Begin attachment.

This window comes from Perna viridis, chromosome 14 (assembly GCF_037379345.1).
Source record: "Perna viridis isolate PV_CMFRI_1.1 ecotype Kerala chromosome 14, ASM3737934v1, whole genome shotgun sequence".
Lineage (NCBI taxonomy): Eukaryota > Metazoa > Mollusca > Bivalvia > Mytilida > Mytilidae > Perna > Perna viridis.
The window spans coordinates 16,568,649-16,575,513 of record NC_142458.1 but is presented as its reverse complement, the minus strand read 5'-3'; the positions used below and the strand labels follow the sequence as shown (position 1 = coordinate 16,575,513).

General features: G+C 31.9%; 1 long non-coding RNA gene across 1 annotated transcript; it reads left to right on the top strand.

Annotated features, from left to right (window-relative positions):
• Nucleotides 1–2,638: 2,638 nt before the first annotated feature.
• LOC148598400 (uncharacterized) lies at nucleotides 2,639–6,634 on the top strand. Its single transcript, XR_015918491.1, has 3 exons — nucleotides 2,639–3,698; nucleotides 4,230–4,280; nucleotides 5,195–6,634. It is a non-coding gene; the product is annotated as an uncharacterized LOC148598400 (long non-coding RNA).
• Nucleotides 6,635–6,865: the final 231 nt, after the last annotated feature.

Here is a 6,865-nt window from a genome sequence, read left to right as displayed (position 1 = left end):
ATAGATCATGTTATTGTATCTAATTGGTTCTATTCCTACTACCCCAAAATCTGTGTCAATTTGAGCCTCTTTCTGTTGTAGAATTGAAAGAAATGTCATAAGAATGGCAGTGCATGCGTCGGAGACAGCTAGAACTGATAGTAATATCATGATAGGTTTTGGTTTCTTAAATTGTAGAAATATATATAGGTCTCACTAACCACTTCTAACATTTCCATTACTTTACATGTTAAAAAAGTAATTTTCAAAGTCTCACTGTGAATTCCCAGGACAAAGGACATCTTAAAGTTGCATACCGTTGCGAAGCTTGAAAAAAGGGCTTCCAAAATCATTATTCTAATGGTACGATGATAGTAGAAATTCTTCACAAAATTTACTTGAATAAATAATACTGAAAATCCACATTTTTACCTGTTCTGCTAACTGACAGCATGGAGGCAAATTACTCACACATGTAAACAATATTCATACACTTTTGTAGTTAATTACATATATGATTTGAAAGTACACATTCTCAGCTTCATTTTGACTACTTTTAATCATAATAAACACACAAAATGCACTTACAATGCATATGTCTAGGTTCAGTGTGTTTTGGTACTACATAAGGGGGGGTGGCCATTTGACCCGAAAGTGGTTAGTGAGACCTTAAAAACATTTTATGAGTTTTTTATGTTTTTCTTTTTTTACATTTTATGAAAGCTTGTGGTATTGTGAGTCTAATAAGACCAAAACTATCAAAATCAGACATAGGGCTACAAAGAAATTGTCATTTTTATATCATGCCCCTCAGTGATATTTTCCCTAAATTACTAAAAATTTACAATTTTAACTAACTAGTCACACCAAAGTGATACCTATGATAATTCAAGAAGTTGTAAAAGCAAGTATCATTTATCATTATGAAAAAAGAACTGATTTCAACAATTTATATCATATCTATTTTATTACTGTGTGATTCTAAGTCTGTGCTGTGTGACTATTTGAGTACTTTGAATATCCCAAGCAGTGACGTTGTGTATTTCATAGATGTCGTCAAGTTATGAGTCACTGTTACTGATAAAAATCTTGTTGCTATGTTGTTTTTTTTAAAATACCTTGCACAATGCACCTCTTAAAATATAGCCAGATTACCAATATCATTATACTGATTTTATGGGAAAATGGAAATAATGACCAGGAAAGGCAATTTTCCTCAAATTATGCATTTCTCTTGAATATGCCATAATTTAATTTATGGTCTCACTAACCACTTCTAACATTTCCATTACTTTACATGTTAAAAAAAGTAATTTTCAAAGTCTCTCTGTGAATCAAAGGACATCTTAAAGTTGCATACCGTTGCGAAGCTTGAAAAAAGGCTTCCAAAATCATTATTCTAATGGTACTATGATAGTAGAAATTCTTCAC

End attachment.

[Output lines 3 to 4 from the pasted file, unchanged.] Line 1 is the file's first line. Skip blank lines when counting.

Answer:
Lineage (NCBI taxonomy): Eukaryota > Metazoa > Mollusca > Bivalvia > Mytilida > Mytilidae > Perna > Perna viridis.
The window spans coordinates 16,568,649-16,575,513 of record NC_142458.1 but is presented as its reverse complement, the minus strand read 5'-3'; the positions used below and the strand labels follow the sequence as shown (position 1 = coordinate 16,575,513).